Are you ready? I'm excited. It's like Christmas in spring. After all, this is why I moved here.
We are blessed to be in tarpon central and these fish can be caught from the Franklin Locks upriver to the Gulf of Mexico, and all points, flats, beaches, and passes in between, including world famous Boca Grande and offshore.
This can be a year-round fishery using a variety of boats and techniques, and a full-time business for a large number of talented pro fishing guides. It's also a nice boost for the local economy. Lodging, food, beverages, bait, and some exciting tournaments for some great causes, everyone benefits.
Capt. George Tunison
The most consistent fishing starts in the spring and soon the tarpon fleet will assemble a few miles off Sanibel to fight the wind and some big, tough, tarpon migrating north. Also, the river bridges usually start producing some fish about the same time
Our local tarpon like Cape Coral so much they stay all year and don't migrate when the rest of the gang heads south to Miami for the winter, and then to points much farther south. Where they go is somewhat of a mystery.
Some call our resident fish goldfish because they are tannin stained, a golden hue from spending so much time in the river system and don't shine like their bright chrome migrating cousins that spend more time at sea. Many say the sea-going tarpon offers a better fight, but any fish over a 100 pounds that jumps 10 feet in the air and peels off miles of line works for me.
Seems the biggest, baddest, tarpon of all live near the coasts of Africa with specimens over 400 pounds reported. Can you imagine the surface strike on a Zara Spook? You would need to add extra starting batteries to the boat and carry a heart defibrillator as standard equipment.
In the springtime they head north, some as far as the lower Chesapeake Bay. Those that choose to hang a left at Miami on the trip north feed in the Gulf of Mexico. I often wonder what triggers that direction choice, besides a million-year-old instinct.
From heavy rods to light tackle, fighting and landing a tarpon is one of fishing's most exciting adventures. If you have a ton of tarpon experience this year try something new, catch one in a kayak. Last year, not far from Boca Grande Pass, a sea kayak angler passed 30 feet off my starboard being briskly towed toward the pass and out to sea by a big tarpon, which was being chased by a huge shark.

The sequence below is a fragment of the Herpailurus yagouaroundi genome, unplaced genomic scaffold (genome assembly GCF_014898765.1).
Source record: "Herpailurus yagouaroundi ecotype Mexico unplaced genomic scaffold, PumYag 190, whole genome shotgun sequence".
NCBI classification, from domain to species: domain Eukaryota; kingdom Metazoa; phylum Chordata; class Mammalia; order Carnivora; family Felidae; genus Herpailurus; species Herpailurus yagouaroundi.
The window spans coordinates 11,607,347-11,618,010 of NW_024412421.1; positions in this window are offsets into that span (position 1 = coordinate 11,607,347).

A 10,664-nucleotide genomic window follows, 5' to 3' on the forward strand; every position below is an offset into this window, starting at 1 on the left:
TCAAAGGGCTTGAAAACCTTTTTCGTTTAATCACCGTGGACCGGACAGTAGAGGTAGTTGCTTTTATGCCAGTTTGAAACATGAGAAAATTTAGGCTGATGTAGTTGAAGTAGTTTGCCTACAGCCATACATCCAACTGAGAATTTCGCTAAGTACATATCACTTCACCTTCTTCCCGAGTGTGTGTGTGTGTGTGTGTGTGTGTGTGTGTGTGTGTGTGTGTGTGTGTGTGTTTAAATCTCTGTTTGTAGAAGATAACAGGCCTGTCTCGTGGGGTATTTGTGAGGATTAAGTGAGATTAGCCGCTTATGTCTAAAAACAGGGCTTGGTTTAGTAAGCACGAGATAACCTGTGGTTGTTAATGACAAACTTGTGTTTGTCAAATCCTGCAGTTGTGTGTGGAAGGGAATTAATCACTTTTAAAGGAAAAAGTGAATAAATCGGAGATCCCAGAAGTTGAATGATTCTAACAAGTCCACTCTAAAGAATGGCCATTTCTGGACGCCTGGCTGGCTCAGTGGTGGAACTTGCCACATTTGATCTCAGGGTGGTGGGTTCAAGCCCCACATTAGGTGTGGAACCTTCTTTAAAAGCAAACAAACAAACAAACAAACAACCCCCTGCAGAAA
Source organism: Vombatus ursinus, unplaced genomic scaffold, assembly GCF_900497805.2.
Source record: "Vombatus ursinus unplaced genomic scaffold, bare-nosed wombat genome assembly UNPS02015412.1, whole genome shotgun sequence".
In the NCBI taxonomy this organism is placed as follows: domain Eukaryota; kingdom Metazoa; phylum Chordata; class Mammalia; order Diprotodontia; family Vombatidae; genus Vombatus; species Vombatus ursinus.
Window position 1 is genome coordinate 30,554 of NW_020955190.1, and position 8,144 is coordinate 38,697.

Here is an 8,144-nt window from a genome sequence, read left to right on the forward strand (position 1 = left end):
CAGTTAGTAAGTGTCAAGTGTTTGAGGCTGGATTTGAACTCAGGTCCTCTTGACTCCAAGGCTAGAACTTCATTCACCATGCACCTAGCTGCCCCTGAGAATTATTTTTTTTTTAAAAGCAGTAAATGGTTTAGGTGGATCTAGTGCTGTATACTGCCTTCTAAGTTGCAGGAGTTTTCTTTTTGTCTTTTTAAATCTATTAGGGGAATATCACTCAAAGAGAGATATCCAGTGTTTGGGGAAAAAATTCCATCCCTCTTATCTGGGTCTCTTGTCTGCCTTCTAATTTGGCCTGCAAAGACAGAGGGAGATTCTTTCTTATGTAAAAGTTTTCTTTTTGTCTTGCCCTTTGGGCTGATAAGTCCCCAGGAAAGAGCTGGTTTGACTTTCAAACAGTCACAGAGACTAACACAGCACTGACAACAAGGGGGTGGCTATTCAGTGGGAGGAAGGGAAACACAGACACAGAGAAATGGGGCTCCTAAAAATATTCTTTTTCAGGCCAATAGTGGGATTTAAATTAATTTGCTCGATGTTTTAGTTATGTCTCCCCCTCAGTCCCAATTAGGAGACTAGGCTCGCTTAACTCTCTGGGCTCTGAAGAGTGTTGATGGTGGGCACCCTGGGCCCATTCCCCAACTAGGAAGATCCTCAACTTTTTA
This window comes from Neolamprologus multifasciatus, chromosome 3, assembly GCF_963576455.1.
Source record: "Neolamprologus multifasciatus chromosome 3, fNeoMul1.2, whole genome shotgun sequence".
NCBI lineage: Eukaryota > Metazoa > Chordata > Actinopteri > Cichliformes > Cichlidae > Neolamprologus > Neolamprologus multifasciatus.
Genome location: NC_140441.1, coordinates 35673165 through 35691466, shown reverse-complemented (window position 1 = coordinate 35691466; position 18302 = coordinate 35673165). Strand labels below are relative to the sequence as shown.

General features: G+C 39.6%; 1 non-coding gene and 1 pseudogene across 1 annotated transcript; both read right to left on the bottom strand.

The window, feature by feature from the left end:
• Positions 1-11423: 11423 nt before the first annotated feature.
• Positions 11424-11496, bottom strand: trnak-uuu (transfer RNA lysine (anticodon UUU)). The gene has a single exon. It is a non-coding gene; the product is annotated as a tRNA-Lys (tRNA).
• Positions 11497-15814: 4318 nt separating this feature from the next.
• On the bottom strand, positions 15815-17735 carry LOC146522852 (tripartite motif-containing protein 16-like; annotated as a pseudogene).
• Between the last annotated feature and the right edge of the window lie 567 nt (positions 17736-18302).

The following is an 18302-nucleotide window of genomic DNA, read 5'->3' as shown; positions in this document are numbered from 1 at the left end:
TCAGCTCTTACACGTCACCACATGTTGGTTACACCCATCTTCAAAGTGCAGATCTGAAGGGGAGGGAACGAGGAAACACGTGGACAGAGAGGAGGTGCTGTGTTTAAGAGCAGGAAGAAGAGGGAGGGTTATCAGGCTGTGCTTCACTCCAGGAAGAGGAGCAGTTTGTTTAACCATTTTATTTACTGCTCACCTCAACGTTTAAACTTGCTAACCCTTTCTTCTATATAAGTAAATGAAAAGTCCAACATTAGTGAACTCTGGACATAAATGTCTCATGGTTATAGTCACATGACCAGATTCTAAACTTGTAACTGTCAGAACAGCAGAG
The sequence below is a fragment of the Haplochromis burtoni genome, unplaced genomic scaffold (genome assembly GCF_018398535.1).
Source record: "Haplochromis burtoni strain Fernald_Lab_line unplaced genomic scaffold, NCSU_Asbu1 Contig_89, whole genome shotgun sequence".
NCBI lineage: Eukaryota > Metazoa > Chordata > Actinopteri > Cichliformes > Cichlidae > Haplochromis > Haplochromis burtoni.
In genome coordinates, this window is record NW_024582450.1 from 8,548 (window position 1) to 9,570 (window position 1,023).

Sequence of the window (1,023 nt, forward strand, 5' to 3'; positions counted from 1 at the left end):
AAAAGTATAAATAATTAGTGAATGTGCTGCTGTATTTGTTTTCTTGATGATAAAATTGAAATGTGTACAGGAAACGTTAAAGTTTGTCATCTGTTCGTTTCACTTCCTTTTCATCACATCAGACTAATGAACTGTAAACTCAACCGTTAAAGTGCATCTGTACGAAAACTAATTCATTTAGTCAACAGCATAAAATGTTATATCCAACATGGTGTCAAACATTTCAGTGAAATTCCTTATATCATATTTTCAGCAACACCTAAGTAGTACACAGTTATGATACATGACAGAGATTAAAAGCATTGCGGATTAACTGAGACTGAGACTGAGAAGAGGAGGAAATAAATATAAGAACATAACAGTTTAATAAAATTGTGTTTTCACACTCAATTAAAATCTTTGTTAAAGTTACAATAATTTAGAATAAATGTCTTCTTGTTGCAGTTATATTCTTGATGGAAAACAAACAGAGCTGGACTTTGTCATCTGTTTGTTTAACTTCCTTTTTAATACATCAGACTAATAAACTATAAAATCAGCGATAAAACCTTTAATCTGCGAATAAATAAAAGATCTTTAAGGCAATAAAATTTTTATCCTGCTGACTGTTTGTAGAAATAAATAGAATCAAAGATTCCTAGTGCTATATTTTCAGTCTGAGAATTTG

At one point, a giant fin was plainly visible between the kayak and the racing tarpon. The shark sprinted in for the kill. The tarpon jumped and threw the hook and was gone. That's extreme 'yak fishing at its finest.
Welcome Capt. Roy Bennett of Hot One II Charters to the column. Capt. Roy is catching tarpon in 15- to 30-feet of water. His fish soon will be staging at Knapp's Point, but he is intercepting these "green and mean" fish along the way with a recent 110-pounder to the boat.
For gear, he likes 50-pound Suffix line, 150-pound test Triple Fish Leader Material all tied to a non-offset Mustad 14/0 circle hook. Right now his clients are using bait on the bottom in the 71-degree water. Good Luck!
Capt. Dick May of Easy Rider Charters, reports the strong winds on Tuesday and storms offshore, has made fishing difficult. The great trout fishing seems to be winding down, but the redfishing is picking up. Improving weather Wednesday thru Sunday. Whitebait is plentiful and remember it's still snowing in parts of the USA.
Don't forget the free morning of fishing for special needs citizens on April 25, 9 a.m. to noon at several locations. Register for this event at www.reelfunrealfriends.org
Capt. George Tunison is a Cape Coral resident fishing guide. Contact him at firstname.lastname@example.org, or Flying Fins Sportfishing.